"The U.S. Food and Drug Administration today approved Clinolipid (lipid injectable emulsion, USP) for intravenous feeding (parenteral nutrition) in adult patients, providing a source of calories and essential fatty acids for adult patients who are"...
Lack of Interchangeabilty between Botulinum Toxin Products
The potency Units of MYOBLOC (botulinum toxin type b) are specific to the preparation and assay method utilized. They are not interchangeable with other preparations of botulinum toxin products and, therefore, units of biological activity of MYOBLOC (botulinum toxin type b) cannot be compared to or converted into units of any other botulinum toxin products assessed with any other specific assay method (see DESCRIPTION).
Spread of Toxin Effect
Postmarketing safety data from MYOBLOC (botulinum toxin type b) and other approved botulinum toxins suggest that botulinum toxin effects may, in some cases, be observed beyond the site of local injection. The symptoms are consistent with the mechanism of action of botulinum toxin and may include asthenia, generalized muscle weakness, diplopia, blurred vision, ptosis, dysphagia, dysphonia, dysarthria, urinary incontinence, and breathing difficulties. These symptoms have been reported hours to weeks after injection. Swallowing and breathing difficulties can be life threatening and there have been reports of death related to spread of toxin effects. The risk of symptoms is probably greatest in children treated for spasticity but symptoms can also occur in adults treated for spasticity and other conditions, and particularly in those patients who have underlying conditions that would predispose them to these symptoms. In unapproved uses, including spasticity in children and adults, and in approved indications, symptoms consistent with spread of toxin effect have been reported at doses comparable to or lower than doses used to treat cervical dystonia.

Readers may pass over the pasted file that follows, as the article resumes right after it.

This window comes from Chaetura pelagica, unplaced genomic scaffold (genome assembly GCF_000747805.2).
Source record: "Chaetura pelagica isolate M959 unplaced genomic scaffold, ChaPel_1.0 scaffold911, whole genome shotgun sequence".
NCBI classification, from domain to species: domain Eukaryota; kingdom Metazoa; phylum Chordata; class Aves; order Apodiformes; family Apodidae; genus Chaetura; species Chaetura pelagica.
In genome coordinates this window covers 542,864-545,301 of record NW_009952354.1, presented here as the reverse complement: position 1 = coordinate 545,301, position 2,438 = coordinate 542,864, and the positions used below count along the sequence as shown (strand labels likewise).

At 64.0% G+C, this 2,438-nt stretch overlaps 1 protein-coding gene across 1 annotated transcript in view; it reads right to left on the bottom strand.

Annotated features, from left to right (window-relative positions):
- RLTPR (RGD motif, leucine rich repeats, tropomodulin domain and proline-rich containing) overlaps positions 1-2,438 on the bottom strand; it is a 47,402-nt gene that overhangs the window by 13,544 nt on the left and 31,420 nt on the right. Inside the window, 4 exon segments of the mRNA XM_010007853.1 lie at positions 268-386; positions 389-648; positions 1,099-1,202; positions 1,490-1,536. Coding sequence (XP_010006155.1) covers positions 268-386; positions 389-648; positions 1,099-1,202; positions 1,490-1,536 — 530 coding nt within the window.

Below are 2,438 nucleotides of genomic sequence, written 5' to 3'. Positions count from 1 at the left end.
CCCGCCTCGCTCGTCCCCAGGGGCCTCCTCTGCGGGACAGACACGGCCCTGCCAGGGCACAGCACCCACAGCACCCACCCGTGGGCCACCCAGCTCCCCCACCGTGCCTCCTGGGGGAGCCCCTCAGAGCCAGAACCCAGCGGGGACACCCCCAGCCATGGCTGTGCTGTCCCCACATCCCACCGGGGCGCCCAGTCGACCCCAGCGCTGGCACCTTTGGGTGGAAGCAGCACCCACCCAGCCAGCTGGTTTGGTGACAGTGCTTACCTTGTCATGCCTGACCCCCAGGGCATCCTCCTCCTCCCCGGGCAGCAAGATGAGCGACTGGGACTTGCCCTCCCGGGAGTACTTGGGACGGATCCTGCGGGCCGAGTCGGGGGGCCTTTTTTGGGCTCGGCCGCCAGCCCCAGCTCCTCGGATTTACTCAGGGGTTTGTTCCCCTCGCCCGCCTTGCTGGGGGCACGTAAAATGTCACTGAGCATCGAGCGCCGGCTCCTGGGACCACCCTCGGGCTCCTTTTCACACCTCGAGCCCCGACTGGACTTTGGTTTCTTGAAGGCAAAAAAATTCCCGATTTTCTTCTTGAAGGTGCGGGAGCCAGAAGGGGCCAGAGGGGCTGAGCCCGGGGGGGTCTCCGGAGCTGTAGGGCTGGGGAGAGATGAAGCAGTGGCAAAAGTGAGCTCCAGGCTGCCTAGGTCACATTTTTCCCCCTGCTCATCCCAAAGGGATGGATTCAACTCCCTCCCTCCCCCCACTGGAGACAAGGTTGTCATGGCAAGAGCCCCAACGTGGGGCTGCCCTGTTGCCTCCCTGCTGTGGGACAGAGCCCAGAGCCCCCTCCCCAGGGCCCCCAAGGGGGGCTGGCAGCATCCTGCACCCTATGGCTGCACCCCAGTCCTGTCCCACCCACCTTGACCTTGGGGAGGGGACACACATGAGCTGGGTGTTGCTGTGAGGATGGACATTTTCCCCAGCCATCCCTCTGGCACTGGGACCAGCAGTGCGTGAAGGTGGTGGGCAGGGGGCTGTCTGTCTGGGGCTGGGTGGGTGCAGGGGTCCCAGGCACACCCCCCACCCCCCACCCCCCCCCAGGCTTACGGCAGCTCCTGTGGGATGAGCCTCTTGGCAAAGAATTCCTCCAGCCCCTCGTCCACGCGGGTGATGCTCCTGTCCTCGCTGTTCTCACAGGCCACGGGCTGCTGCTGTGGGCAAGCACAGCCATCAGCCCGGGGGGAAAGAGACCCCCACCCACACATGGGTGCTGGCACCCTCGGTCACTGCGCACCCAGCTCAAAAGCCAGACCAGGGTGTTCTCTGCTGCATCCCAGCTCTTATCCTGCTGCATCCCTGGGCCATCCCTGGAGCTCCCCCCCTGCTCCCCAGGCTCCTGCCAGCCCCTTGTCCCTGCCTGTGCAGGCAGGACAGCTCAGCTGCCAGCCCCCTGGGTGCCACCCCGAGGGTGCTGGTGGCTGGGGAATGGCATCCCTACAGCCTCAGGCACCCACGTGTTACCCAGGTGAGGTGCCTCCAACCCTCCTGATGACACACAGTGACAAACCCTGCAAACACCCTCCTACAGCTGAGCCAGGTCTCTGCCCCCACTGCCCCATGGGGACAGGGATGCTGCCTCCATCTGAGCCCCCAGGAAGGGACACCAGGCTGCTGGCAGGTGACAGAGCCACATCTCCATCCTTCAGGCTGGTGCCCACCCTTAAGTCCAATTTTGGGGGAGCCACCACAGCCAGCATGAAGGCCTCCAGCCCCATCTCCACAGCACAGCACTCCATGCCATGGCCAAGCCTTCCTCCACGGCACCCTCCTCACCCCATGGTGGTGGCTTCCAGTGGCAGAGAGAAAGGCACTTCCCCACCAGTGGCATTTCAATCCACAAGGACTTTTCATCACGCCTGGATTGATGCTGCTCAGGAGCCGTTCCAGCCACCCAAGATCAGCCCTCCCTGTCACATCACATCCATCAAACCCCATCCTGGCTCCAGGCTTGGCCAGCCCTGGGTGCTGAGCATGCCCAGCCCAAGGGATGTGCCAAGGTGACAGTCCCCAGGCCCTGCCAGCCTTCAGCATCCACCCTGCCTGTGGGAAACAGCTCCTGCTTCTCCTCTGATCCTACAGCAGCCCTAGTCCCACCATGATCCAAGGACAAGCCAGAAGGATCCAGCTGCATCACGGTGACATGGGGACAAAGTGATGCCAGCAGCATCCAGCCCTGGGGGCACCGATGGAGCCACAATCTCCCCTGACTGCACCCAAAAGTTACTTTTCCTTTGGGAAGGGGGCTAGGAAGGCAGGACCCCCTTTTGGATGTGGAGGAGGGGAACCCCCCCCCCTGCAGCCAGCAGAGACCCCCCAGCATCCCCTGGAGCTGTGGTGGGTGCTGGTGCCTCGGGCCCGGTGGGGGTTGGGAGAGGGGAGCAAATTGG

Dysphagia and Breathing Difficulties in Treatment of Cervical Dystonia
Treatment with MYOBLOC (botulinum toxin type b) and other botulinum toxin products can result in swallowing or breathing difficulties. Patients with pre-existing swallowing or breathing difficulties may be more susceptible to these complications. In most cases, this is a consequence of weakening of muscles in the area of injection that are involved in breathing or swallowing. When distant effects occur, additional respiratory muscles may be involved.
Deaths as a complication of severe dysphagia have been reported after treatment with botulinum toxin. Dysphagia may persist for several months, and require use of a feeding tube to maintain adequate nutrition and hydration. Aspiration may result from severe dysphagia and is a particular risk when treating patients in whom swallowing or respiratory function is already compromised.
Treatment of cervical dystonia with botulinum toxins may weaken neck muscles that serve as accessory muscles of ventilation. This may result in a critical loss of breathing capacity in patients with respiratory disorders who may have become dependent upon these accessory muscles. There have been postmarketing reports of serious breathing difficulties, including respiratory failure, in cervical dystonia patients. Patients treated with botulinum toxin may require immediate medical attention should they develop problems with swallowing, speech or respiratory disorders. These reactions can occur within hours to weeks after injection with botulinum toxin (see ADVERSE REACTIONS, CLINICAL PHARMACOLOGY).